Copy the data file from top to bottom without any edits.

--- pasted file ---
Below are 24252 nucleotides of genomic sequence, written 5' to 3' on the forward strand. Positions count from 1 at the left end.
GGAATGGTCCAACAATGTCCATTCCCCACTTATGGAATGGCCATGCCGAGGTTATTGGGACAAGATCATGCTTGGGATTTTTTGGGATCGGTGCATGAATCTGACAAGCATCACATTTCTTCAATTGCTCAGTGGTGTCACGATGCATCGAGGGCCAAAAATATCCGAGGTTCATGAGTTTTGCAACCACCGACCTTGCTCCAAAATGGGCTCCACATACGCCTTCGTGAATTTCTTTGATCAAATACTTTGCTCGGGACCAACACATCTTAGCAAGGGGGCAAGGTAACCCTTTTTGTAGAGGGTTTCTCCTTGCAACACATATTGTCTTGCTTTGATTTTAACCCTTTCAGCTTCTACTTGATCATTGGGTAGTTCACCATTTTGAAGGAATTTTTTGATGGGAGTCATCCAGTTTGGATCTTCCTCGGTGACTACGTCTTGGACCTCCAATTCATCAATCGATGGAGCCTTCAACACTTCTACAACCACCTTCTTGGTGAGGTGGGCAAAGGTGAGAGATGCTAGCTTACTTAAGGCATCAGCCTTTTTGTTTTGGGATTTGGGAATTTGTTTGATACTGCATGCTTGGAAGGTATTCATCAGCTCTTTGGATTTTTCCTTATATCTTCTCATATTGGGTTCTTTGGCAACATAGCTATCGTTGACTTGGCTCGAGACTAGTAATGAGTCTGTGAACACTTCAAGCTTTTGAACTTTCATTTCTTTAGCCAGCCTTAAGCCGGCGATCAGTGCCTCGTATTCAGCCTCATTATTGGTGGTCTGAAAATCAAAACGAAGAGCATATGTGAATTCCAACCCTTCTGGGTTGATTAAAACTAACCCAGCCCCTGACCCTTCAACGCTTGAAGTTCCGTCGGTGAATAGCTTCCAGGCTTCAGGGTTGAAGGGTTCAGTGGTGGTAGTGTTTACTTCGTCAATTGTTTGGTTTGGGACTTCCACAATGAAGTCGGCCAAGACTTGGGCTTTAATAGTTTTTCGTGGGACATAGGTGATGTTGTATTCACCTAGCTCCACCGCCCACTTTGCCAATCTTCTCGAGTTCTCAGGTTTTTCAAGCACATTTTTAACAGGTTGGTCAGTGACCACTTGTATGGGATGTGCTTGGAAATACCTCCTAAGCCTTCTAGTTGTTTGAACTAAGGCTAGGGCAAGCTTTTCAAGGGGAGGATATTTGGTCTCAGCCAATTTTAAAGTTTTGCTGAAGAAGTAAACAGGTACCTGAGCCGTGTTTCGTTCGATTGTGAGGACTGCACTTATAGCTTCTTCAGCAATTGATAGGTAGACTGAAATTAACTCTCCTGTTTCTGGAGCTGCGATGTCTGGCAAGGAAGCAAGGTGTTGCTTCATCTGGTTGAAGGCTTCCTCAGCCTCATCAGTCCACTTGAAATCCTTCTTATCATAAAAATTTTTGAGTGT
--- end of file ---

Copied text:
Below are 24252 nucleotides of genomic sequence, written 5' to 3' on the forward strand. Positions count from 1 at the left end.
GGAATGGTCCAACAATGTCCATTCCCCACTTATGGAATGGCCATGCCGAGGTTATTGGGACAAGATCATGCTTGGGATTTTTTGGGATCGGTGCATGAATCTGACAAGCATCACATTTCTTCAATTGCTCAGTGGTGTCACGATGCATCGAGGGCCAAAAATATCCGAGGTTCATGAGTTTTGCAACCACCGACCTTGCTCCAAAATGGGCTCCACATACGCCTTCGTGAATTTCTTTGATCAAATACTTTGCTCGGGACCAACACATCTTAGCAAGGGGGCAAGGTAACCCTTTTTGTAGAGGGTTTCTCCTTGCAACACATATTGTCTTGCTTTGATTTTAACCCTTTCAGCTTCTACTTGATCATTGGGTAGTTCACCATTTTGAAGGAATTTTTTGATGGGAGTCATCCAGTTTGGATCTTCCTCGGTGACTACGTCTTGGACCTCCAATTCATCAATCGATGGAGCCTTCAACACTTCTACAACCACCTTCTTGGTGAGGTGGGCAAAGGTGAGAGATGCTAGCTTACTTAAGGCATCAGCCTTTTTGTTTTGGGATTTGGGAATTTGTTTGATACTGCATGCTTGGAAGGTATTCATCAGCTCTTTGGATTTTTCCTTATATCTTCTCATATTGGGTTCTTTGGCAACATAGCTATCGTTGACTTGGCTCGAGACTAGTAATGAGTCTGTGAACACTTCAAGCTTTTGAACTTTCATTTCTTTAGCCAGCCTTAAGCCGGCGATCAGTGCCTCGTATTCAGCCTCATTATTGGTGGTCTGAAAATCAAAACGAAGAGCATATGTGAATTCCAACCCTTCTGGGTTGATTAAAACTAACCCAGCCCCTGACCCTTCAACGCTTGAAGTTCCGTCGGTGAATAGCTTCCAGGCTTCAGGGTTGAAGGGTTCAGTGGTGGTAGTGTTTACTTCGTCAATTGTTTGGTTTGGGACTTCCACAATGAAGTCGGCCAAGACTTGGGCTTTAATAGTTTTTCGTGGGACATAGGTGATGTTGTATTCACCTAGCTCCACCGCCCACTTTGCCAATCTTCTCGAGTTCTCAGGTTTTTCAAGCACATTTTTAACAGGTTGGTCAGTGACCACTTGTATGGGATGTGCTTGGAAATACCTCCTAAGCCTTCTAGTTGTTTGAACTAAGGCTAGGGCAAGCTTTTCAAGGGGAGGATATTTGGTCTCAGCCAATTTTAAAGTTTTGCTGAAGAAGTAAACAGGTACCTGAGCCGTGTTTCGTTCGATTGTGAGGACTGCACTTATAGCTTCTTCAGCAATTGATAGGTAGACTGAAATTAACTCTCCTGTTTCTGGAGCTGCGATGTCTGGCAAGGAAGCAAGGTGTTGCTTCATCTGGTTGAAGGCTTCCTCAGCCTCATCAGTCCACTTGAAATCCTTCTTATCATAAAAATTTTTGAGTGT